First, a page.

You could hardly say it more plainly, although Woodrow Wilson did just that a few decades earlier when he articulated the all-encompassing policy of which the petroleum credo is but an article: “Since trade ignores national boundaries and the manufacturer insists on having the world as a market, the flag of his nation must follow him, and the doors of the nations which are closed against him must be battered down. Concessions obtained by financiers must be safeguarded by ministers of state, even if the sovereignty of unwilling nations be outraged in the process. Colonies must be obtained or planted, in order that no useful corner of the world may be overlooked or left unused” (italics mine). One might merely add that now the tendency is rather for the flag to precede the manufacturer, not follow him.
Moving from strategy to tactics, the administration’s plan may be to use an attempt to blunt the ISIS advance as cover for the overthrow of Assad, an long-lived objective of the U.S. blueprint for the region, memorably shown to a stunned Wesley Clark, who later leaked the plan to the press. Seven countries in five years. You could never fault a neocon for lack of ambition. Obama’s cold feet, Kerry’s gaffe, and Sergey Lavrov’s quick thinking prevented Syrian regime change about a year ago. No matter. The timeline was adjusted. A new pretext would soon emerge. Indeed it has.
All this is not to say that Barack Obama lacks a soul. Unless he is a sociopath of special dimensions, he probably recoils tamely at the sight of a beheading, like the rest of Westerners well trained in stomaching scenes and descriptions of far-flung violence. He probably believes ISIS is an even more lethal incarnation of jihad than al-Qaeda. And he’d be right. But the reasons he, or any U.S. president, for that matter, give for our actions are not the real reasons for those actions. They may be secondary considerations at best. In a democratic society, or one premised on an assumption of democracy, the cynical self-interest of the state must always be cloaked in some noble purpose. Otherwise, the population, not itself thinking in geo-strategic terms, would clamor for peace. Even if the population doesn’t wholly digest the proffered cause, it must be handed that moral palliative by which it might rationalize actions taken in its name. In this sense, the interplay between president and people is a tango, a two-step in which each partner plays a part. And Obama, for his part, is pinioned by forces far greater than himself. Perhaps having seen this political eventuality from afar, he developed his incrementalism early in his career, the perfect rationale for placating vested interests while attempting modest reforms that change little but indicate intent. That tired look in the president’s eyes? He’s tired of being played for the pawn that he is and has agreed to be, and he hasn’t the courage to defy the powers that elected him. Corporate. Networked. Disguised. Ubiquitous. Unsentimental.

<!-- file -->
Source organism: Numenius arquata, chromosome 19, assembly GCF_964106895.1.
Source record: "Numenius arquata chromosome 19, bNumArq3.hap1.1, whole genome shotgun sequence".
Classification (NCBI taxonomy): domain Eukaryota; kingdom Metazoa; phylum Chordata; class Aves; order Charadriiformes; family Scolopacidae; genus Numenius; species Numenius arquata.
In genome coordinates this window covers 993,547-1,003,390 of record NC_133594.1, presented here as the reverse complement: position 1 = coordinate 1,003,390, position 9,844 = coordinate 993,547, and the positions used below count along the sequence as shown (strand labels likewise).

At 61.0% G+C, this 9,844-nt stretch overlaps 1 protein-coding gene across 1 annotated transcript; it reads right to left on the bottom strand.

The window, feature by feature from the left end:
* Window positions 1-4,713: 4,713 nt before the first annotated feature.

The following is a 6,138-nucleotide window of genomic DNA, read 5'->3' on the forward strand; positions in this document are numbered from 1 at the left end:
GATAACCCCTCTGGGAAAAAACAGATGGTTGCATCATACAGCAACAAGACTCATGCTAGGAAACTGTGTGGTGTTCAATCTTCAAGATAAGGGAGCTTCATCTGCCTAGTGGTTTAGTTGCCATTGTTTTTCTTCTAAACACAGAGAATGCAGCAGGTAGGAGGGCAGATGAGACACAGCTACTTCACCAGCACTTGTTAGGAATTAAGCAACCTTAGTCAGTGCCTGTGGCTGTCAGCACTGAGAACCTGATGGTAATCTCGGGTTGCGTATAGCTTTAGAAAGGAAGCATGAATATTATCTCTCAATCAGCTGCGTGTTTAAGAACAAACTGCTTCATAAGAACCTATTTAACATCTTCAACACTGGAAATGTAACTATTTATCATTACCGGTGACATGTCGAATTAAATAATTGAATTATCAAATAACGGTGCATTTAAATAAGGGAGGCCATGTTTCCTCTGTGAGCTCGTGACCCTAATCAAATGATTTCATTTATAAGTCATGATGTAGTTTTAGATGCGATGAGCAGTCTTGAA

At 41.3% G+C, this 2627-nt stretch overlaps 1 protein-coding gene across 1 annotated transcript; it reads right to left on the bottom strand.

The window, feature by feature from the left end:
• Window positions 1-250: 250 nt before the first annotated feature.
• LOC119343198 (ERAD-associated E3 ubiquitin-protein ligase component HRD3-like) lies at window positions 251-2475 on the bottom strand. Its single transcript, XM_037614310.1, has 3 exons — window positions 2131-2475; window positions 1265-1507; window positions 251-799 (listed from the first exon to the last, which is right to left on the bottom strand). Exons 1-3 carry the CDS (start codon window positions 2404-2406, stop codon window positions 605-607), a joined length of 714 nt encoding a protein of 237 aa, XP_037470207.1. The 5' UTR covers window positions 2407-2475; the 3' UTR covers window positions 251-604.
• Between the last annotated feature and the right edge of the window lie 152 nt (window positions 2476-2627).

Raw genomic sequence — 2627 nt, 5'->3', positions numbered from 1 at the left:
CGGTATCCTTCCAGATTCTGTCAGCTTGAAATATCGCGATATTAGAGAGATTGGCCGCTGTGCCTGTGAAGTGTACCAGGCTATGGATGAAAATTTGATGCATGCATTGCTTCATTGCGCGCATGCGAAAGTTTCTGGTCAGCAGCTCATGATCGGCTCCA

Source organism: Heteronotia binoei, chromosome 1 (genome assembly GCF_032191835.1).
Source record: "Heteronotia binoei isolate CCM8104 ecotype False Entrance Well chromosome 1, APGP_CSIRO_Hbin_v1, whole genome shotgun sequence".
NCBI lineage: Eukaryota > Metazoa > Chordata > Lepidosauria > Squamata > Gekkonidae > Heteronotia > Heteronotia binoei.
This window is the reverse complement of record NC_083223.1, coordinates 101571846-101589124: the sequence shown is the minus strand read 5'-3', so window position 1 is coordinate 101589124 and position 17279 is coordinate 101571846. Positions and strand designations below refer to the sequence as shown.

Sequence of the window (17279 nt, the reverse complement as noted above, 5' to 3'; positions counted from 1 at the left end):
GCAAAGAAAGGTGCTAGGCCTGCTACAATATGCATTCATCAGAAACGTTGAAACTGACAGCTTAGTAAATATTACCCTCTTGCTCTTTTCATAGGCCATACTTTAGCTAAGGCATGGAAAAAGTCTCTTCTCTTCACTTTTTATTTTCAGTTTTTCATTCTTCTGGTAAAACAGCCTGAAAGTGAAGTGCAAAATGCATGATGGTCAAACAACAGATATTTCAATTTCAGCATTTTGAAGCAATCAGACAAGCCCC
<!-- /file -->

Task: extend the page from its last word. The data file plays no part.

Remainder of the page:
Beware the military-industrial complex, cried a post-war Cassandra. But that prophecy came too late. The die was already cast. Now every president feels the pinch of private power. Those of a liberal frame of mind may believe we are much advanced in our sensibilities since the era of shameless colonialism. Yes, our rhetoric has been revised. We now conduct “humanitarian interventions” and are compelled to violence by our high-flown “Responsibility to Protect,” (which may indeed have their proper use in a liberal internationalist policy). Yet, as Patrick Cockburn noted, “…intervention in Iraq in 2003 and Libya in 2011 turned out to be very similar to imperial takeover in the 19th century.” The priorities haven’t changed, just their wording. And we have subtly turned the Bretton Woods institutions on their heads, refashioning them as mechanism of control and extraction, rather than the stepladders of independence they were invented to be. This meant the need for boots on the ground was no longer of pre-requisite of colonialism. Debt disciplines a nation better than rifles.
Socialists might suggest that the Wilson quote makes clear the primacy of capitalist priorities in American foreign policy. Doors must be flung open to American capital. And capitalism, if anything, has become even more radicalized since Wilson’s day. We live in an age of extremes, ISIS at one pole and Collateralized Debt Obligations at the other. My money’s on the CDOs. They have better weapons. Financial WMDs. And this radicalism, borne in part by the emergence of Asian rivals—the kind neocon Paul Wolfowitz warned we could not permit—is why well-intentioned calls for diplomacy—and globally broadcast proclamations, like the Pope’s avowal that “war is madness”—will finally fall on deaf ears, rendered mute by the din of an approaching delta of drones. If you live in the Levant, cover your ears. You’re in the path of empire.
Post Script: Neither Syria or Iran attended Monday’s meeting of world leaders in Paris to discuss rolling back ISIS.
Jason Hirthler is a writer, strategist, and 15-year veteran of the communications industry. He has written for many political communities. He lives and works in New York City. He can be reached at: [email protected].